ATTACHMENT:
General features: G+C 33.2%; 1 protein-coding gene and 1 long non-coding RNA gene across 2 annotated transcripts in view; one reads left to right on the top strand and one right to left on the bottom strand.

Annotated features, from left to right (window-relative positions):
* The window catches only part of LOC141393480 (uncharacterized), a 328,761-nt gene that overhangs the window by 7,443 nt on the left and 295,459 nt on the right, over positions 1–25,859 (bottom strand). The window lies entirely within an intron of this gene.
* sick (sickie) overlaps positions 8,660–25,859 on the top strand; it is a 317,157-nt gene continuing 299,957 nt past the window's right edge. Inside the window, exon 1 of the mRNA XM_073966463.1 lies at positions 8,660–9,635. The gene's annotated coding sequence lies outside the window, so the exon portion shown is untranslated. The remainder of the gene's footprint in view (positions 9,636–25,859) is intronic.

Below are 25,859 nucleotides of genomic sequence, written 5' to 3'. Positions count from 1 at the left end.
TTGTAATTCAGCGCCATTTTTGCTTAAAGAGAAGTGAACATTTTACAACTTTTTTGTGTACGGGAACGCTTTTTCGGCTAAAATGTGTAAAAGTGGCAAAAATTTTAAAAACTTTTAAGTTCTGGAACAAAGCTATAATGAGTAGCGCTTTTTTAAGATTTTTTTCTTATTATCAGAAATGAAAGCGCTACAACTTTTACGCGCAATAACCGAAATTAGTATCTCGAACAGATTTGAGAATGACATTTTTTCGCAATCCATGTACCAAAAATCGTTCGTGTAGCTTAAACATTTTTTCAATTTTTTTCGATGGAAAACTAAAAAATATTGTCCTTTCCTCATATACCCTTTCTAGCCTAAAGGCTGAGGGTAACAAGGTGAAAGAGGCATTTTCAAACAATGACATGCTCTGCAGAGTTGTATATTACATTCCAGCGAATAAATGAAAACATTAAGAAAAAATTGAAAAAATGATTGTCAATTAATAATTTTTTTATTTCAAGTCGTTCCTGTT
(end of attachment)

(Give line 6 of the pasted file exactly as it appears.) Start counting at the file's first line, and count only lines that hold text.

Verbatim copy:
TTGTAATTCAGCGCCATTTTTGCTTAAAGAGAAGTGAACATTTTACAACTTTTTTGTGTACGGGAACGCTTTTTCGGCTAAAATGTGTAAAAGTGGCAAAAATTTTAAAAACTTTTAAGTTCTGGAACAAAGCTATAATGAGTAGCGCTTTTTTAAGATTTTTTTCTTATTATCAGAAATGAAAGCGCTACAACTTTTACGCGCAATAACCGAAATTAGTATCTCGAACAGATTTGAGAATGACATTTTTTCGCAATCCATGTACCAAAAATCGTTCGTGTAGCTTAAACATTTTTTCAATTTTTTTCGATGGAAAACTAAAAAATATTGTCCTTTCCTCATATACCCTTTCTAGCCTAAAGGCTGAGGGTAACAAGGTGAAAGAGGCATTTTCAAACAATGACATGCTCTGCAGAGTTGTATATTACATTCCAGCGAATAAATGAAAACATTAAGAAAAAATTGAAAAAATGATTGTCAATTAATAATTTTTTTATTTCAAGTCGTTCCTGTT